I am always interested in iOS <-> Android code converters as they might make my job easier or even put me out of business! As yet, the problem has proven too complex to automate.
I just learnt about MechDome, a new converter that allows you to automatically convert from Android to iOS. It doesn’t even need your source code as it can decompile this from your apk install file. It produces native code with native UI controls.
However, once I started digging deeper I saw the limitations. The Android app must be Android 5.1 or later, not use Google Play Services (e.g. mapping) and not use JNI (c, c++). Unfortunately, just about every project I have worked on or I am currently working on doesn’t fit these requirements. Let’s hope MechDome becomes more flexible with time.
Also, most people tend to be looking at going from iOS to Android as they initially chase the money and then realise they need to go for reach.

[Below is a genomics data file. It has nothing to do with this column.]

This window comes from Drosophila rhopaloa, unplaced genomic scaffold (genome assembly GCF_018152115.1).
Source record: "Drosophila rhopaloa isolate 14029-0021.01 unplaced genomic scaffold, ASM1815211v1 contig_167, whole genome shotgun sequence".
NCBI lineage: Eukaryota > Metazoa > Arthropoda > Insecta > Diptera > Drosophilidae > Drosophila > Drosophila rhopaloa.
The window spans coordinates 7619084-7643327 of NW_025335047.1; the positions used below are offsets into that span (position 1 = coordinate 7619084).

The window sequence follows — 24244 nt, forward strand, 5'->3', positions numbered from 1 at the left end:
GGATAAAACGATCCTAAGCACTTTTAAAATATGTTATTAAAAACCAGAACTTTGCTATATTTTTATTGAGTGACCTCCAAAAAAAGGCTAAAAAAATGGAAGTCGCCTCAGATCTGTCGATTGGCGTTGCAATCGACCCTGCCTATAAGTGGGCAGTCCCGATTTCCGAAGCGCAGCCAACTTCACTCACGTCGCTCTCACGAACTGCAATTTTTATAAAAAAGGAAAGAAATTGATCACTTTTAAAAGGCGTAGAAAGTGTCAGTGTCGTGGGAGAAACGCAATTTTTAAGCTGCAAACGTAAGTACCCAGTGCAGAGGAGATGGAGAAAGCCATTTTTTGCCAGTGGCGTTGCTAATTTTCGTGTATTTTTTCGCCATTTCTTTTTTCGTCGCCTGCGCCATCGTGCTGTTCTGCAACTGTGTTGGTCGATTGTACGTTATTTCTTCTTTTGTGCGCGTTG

About 2 years ago I wrote about the MyAppConverter Objective c to Java and vice versa code converter. At the time I observed that the project was ambitious and questioned whether it was viable:
iOS Android Native App Conversion
The team have gone through what they are calling a ‘product market fit’ phase, and have decided to focus their effort on the native iOS UI to native Android UI porting.
The free alpha version is an online tool that quickly turns common UI components into native Android Java. A beta version will support 100% of all iOS UI components. You upload your Storyboard and xib file and download the native Android UI project that provides a skeleton app to kick-start porting your iOS app to Android.
More details can be found on the MyAppConverter blog.
IDC has new research on smartphone sales that, similar to Gartner, shows Android share at 85.3% and iOS at 13.9%. More significantly, IDC don’t expect the market share to change much up to 2020.